Iraq's central bank chief warned Tuesday that a high court decision to put the financial institution under the supervision of the Cabinet instead of parliament could threaten the country's assets abroad.
The comments by Sinan al-Shebibi were part of a chorus of criticism over last week's ruling that the central bank, the Independent High Electoral Commission and the anti-corruption watchdog should be linked to the Prime Minister Nouri al-Maliki's government.
Al-Maliki's office said there had been problems in the administration of the agencies, leaving them open to possible corruption, and the prime minister had asked the courts to decide who should be in charge.
"The court decided who should be responsible because this matter should not be open to interpretation," his media adviser Ali al-Moussawi said.
Critics said the decision was political and had put the nonpartisan nature of the independent bodies at risk. Al-Shebibi made the comments during a meeting with parliament speaker Osama al-Nujaifi, according to a statement posted on the legislature's official website.
Both men stressed the need to preserve the independence of the central bank -- which is responsible for implementing monetary policy and managing state reserves. They said that independence is the only guarantee Iraq's financial resources abroad won't be seized.
Iraq owes Kuwait some more than $20 billion in debt related to Saddam Hussein's 1990 invasion of the neighboring emirate, which led to the Gulf War.
The controversy also raised new concern that al-Maliki is trying to consolidate power at the expense of rival parties and factions. His main political rival, the Sunni-backed Iraqiya bloc, called it "not only a coup against the constitution, but also democracy." The parliament speaker al-Nujaifi is a member of Iraqiya.
Iraq's Supreme Judicial Council ruled on Jan. 18 that the agencies should be linked to the Cabinet because their decisions are executive in nature and the constitution doesn't specify that they be overseen by parliament.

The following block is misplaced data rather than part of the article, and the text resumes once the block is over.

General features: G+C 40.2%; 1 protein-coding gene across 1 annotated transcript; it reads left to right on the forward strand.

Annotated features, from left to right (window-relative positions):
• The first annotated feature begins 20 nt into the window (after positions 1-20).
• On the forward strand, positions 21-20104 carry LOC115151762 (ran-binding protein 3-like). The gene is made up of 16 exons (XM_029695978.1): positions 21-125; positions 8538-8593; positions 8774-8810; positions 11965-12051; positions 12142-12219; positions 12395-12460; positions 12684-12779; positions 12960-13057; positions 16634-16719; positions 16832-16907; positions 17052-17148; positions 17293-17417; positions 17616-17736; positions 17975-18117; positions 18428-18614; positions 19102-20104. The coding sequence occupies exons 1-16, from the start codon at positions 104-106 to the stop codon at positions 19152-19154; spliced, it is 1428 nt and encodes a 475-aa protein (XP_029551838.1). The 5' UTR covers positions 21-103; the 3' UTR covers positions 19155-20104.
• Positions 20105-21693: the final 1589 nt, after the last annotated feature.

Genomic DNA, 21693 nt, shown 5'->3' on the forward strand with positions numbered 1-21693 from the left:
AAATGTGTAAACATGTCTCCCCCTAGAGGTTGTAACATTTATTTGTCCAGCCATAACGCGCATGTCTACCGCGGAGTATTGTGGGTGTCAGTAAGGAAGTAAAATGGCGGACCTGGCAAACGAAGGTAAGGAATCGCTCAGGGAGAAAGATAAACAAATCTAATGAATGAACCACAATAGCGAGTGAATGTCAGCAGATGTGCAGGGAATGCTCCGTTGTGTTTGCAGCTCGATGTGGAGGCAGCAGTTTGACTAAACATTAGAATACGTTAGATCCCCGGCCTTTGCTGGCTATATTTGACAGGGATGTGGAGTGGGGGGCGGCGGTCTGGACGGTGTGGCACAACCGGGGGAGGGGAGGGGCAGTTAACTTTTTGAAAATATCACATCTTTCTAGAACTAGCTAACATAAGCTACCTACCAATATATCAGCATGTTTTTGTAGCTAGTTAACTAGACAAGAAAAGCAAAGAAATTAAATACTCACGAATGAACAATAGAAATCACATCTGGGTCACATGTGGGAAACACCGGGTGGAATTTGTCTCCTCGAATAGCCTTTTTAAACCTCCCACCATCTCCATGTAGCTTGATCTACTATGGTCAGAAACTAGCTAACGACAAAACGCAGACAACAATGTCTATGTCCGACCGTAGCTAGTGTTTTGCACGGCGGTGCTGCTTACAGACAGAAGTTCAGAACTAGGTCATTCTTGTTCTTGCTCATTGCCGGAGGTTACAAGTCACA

The decision is binding and cannot be appealed, according to Judge Ghadhanfar Mahmoud, the chief prosecutor of the Supreme Judicial Council.
Baha al-Aaraji, a lawmaker loyal to anti-U.S. Shiite cleric Muqtada al-Sadr, echoed the central bank concerns that the decision would make funds abroad vulnerable and said the decision "will bring disaster to Iraq."
The spat comes just five weeks after al-Maliki formed his new Cabinet. He brought Iraqiya and other rival factions into an uneasy coalition following months of bitter negotiations in the wake of an inconclusive March 7 election.
Al-Maliki has been accused of having authoritarian tendencies and was widely criticized last year when he successfully obtained a court ruling that the mandate to form a government goes to the largest bloc of parties -- rather than the single party that emerges with the largest number of seats in the new legislature.
Iraqiya spokeswoman said Maysoun al-Damlouji denounced the court decision as political in nature.
"We think it's against the spirit of the constitution," she said. "The federal court is putting too much power in the hands of the government and taking it away from parliament."
Associated Press writers Mazin Yahya in Baghdad contributed to this report.